Is It a Quesadilla or a Sincronizada? How to Tell, In Theory

Categories: On the Menu

Photo by Joanna O'Leary
Sincronizada from La Tapatia

Hoagies vs. Grinders vs. Subs vs. Po'boys? Only in America do we have such esoteric nomenclature for sandwiches that are often virtually indistinguishable.

Or not. It recently came to my attention that it's not just we Yankees who insist on distinction without a difference with regards to our cuisine. While perusing my options at La Tapatia , I came across a Food Word I Did Not Know, which can be a bit embarrassing if you're a writer. Not that I assume to have mastered a complete grasp of all culinary terminology in every single language, but (gulp) I was hoping I was familiar with most (half? some? 10 percent?) of it, especially in the realm of Mexican food.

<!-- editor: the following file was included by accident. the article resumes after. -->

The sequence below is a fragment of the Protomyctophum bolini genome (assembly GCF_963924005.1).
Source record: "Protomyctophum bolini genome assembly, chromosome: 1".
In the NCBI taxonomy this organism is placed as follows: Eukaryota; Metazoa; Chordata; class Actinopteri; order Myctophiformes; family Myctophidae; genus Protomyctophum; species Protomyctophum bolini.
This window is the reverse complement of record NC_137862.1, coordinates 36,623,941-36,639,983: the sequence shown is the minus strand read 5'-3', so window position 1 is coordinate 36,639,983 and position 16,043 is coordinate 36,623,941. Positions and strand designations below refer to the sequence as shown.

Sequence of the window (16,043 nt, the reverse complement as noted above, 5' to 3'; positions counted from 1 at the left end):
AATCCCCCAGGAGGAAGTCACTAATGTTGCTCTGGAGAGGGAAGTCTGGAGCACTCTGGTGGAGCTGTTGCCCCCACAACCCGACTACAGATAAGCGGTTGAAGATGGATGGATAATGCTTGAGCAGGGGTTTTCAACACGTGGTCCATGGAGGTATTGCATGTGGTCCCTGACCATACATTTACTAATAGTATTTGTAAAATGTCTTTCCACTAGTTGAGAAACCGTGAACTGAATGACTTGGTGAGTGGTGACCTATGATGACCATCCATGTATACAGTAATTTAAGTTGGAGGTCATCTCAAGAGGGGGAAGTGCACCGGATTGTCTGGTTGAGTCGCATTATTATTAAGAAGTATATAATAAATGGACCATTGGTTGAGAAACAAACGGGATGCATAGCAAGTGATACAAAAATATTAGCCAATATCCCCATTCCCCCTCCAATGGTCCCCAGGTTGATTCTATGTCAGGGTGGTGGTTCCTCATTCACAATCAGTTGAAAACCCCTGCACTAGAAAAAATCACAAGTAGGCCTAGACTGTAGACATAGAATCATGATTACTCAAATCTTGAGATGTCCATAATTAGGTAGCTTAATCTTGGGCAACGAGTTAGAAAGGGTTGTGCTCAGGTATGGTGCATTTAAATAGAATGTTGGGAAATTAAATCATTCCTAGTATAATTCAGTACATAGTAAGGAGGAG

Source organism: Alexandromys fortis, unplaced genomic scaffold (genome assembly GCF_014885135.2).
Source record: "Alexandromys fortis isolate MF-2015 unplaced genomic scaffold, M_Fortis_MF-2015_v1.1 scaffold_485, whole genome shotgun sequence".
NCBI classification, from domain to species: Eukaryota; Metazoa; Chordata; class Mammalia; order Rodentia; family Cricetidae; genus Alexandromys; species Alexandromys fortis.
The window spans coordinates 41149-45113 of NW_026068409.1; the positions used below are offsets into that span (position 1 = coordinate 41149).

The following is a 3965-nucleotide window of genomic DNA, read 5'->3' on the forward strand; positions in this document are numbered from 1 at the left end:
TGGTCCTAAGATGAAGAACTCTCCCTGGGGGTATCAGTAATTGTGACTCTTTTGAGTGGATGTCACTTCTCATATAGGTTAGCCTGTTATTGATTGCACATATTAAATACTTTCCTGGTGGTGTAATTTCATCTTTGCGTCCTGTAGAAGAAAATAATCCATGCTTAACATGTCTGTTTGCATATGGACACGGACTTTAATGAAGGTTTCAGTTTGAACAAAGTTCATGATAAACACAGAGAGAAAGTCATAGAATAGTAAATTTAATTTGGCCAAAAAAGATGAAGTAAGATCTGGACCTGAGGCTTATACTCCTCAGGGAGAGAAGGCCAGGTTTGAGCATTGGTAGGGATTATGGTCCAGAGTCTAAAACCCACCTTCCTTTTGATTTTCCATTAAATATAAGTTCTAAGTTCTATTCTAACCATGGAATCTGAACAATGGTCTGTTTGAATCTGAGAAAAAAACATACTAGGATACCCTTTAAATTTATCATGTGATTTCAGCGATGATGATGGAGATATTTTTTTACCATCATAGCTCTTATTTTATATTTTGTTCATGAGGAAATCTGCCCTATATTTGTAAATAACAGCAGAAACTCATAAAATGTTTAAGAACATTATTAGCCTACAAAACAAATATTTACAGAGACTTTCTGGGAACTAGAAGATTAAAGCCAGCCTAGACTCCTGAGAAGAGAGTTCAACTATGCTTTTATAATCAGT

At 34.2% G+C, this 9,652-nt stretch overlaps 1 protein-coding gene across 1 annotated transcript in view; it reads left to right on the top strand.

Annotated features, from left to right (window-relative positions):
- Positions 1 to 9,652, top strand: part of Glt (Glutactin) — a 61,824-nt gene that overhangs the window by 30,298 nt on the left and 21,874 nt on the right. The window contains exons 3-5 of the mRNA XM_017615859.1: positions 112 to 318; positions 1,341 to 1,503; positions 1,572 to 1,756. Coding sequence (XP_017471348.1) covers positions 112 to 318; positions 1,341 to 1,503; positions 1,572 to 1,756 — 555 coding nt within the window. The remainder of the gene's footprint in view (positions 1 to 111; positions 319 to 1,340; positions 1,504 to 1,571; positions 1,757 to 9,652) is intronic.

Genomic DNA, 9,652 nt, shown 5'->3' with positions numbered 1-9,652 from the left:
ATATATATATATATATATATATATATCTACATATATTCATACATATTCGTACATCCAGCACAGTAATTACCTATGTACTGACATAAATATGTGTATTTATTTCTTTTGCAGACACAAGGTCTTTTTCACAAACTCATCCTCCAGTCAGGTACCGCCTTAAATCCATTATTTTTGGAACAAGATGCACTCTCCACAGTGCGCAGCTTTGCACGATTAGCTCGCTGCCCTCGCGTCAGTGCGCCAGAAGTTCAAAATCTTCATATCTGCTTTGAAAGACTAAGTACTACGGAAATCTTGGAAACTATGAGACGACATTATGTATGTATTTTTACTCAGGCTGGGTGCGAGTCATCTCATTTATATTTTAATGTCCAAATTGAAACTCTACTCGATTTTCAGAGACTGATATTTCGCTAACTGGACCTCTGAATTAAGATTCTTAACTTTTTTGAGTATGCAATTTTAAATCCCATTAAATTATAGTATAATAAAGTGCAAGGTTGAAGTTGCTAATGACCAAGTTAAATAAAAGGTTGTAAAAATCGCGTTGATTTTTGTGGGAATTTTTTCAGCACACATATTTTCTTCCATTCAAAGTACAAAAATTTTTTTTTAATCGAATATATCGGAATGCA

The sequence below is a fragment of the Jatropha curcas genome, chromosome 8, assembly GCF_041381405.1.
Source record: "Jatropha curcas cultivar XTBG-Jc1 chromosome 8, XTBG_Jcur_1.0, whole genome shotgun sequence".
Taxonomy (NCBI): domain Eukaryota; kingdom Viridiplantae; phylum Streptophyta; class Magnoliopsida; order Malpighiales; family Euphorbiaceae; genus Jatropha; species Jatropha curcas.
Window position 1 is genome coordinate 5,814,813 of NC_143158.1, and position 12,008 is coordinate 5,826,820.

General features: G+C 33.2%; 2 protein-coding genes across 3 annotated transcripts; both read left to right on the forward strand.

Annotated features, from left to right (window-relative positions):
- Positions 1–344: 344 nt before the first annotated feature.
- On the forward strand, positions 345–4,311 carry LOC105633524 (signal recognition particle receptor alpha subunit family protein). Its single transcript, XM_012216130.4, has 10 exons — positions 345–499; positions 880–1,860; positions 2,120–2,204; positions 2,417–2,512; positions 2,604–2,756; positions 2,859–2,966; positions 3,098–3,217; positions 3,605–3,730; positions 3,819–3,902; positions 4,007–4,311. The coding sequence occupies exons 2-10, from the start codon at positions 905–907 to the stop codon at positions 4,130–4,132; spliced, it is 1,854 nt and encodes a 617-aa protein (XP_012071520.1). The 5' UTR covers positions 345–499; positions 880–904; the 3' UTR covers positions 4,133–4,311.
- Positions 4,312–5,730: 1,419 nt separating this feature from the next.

Sincronizada is the word that tripped me up and simultaneously whet my appetite. La Tapatia described its rendition as a ...

Flour Tortilla Stuffed with Beef Fajita and Monterey Jack, Cheese served on a Bed of Grilled Onions, with Guacamole Sour Cream and Pico de Gallo

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Traditionally, a quesadilla is one tortilla folded over with melted cheese in the middle and nothing more. A sincronizada is two quesadillas, one on top of the other, with melted cheese and ham in the middle. In Mexico, no accompaniment apart from salsa or, (in some cases) escabeche is served.

Carlos A. Martinez
Carlos A. Martinez

NOPE!. A Sincronizada is not the same as a Quesadilla. Just because lazy Americans named it wrong does not mean it stops being a Sincronizada.


The Pico's version is comprised of meat/cheese between stacked corn tortillas and smothered in sauce, kind of like New Mexican style enchiladas.

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